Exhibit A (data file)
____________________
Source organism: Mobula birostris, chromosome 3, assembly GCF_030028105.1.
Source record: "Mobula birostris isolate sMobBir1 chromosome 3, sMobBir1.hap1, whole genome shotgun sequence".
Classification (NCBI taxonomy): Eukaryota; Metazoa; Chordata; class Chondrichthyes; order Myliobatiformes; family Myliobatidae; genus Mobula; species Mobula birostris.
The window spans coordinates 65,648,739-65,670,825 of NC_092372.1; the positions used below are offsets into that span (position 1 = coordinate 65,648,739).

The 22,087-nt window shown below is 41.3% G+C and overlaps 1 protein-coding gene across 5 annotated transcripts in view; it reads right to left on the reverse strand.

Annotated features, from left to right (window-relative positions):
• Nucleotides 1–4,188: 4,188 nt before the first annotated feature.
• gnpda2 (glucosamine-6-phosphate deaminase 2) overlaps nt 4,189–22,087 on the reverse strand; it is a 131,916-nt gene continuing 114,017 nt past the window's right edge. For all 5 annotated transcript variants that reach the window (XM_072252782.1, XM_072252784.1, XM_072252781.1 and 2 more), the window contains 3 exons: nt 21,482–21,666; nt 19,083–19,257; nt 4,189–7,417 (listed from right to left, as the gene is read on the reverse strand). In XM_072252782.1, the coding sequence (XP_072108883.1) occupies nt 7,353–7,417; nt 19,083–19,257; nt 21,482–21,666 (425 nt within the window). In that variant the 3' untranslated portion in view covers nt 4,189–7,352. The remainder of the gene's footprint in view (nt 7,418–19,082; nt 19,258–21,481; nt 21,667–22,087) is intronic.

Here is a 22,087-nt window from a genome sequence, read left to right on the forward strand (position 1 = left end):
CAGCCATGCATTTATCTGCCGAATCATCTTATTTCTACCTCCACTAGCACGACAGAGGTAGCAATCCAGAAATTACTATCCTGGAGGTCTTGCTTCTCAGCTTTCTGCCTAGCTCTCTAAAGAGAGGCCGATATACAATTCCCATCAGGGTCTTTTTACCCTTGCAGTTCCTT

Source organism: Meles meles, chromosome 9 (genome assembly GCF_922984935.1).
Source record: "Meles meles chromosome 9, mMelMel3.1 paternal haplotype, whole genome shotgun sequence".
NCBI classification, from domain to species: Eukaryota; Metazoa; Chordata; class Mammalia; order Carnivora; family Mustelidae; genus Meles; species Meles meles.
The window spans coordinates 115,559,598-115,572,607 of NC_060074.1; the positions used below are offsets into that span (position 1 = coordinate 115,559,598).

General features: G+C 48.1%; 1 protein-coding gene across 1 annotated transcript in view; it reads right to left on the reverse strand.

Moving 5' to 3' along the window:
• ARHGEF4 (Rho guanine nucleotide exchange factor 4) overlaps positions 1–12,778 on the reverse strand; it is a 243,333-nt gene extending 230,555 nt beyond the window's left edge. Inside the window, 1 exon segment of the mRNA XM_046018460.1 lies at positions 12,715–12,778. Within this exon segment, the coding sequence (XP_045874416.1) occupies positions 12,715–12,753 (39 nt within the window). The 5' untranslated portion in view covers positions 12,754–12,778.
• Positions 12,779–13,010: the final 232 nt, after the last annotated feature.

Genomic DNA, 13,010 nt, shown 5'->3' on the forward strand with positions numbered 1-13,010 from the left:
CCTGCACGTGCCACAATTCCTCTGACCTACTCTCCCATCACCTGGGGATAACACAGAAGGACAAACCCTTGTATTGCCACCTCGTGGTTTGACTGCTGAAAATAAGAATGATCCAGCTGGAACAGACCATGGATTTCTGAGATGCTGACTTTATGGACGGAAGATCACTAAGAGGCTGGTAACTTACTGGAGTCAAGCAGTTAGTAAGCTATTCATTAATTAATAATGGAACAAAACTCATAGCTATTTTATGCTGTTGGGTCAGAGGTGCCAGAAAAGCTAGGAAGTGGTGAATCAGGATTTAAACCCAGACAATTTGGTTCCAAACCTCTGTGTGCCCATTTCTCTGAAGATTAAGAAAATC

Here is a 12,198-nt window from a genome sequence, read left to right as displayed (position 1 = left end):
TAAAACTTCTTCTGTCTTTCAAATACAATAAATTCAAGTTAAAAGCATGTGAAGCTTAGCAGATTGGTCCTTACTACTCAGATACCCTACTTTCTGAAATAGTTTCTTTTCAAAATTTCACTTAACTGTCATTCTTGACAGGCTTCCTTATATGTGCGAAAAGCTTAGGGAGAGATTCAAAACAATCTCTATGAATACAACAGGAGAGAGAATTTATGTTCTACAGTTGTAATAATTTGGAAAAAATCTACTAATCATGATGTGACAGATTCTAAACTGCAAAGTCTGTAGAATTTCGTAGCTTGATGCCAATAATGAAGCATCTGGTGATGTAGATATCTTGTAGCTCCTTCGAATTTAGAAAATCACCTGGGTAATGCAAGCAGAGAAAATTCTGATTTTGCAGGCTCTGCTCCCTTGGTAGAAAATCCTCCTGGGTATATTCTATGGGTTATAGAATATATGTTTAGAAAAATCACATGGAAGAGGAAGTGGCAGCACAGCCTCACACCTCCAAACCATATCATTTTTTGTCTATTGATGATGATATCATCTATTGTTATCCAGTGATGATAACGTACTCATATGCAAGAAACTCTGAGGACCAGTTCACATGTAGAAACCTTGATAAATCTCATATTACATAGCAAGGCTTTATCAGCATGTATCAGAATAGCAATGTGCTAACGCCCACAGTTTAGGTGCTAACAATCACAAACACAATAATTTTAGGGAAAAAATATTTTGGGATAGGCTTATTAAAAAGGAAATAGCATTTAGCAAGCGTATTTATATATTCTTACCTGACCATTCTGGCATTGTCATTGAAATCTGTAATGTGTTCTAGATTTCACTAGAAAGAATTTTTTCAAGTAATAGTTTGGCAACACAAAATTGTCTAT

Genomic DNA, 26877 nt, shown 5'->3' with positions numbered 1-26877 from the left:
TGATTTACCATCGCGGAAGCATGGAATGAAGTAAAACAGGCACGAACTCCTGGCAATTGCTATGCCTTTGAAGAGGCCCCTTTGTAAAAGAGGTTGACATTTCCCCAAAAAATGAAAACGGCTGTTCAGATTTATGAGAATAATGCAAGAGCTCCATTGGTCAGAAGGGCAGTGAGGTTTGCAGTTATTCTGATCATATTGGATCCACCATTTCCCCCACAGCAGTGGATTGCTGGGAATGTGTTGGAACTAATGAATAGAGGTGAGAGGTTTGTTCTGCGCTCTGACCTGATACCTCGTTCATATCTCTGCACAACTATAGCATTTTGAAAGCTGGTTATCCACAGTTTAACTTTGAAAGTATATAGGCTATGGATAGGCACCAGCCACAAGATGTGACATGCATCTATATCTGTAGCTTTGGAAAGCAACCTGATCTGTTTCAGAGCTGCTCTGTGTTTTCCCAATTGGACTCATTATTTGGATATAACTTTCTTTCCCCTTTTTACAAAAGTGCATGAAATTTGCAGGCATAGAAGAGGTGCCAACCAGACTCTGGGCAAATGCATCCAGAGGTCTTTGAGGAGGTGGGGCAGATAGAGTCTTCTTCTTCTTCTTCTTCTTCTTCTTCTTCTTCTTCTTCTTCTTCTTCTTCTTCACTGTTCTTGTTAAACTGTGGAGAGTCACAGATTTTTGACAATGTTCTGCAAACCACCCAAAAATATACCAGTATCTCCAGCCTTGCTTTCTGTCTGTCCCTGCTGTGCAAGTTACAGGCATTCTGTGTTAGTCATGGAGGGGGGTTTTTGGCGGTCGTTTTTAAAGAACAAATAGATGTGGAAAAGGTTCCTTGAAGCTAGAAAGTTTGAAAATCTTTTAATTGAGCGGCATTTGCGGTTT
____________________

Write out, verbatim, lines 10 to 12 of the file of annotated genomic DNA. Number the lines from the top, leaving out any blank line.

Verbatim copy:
CAGCCATGCATTTATCTGCCGAATCATCTTATTTCTACCTCCACTAGCACGACAGAGGTAGCAATCCAGAAATTACTATCCTGGAGGTCTTGCTTCTCAGCTTTCTGCCTAGCTCTCTAAAGAGAGGCCGATATACAATTCCCATCAGGGTCTTTTTACCCTTGCAGTTCCTT

Source organism: Meles meles, chromosome 9 (genome assembly GCF_922984935.1).
Source record: "Meles meles chromosome 9, mMelMel3.1 paternal haplotype, whole genome shotgun sequence".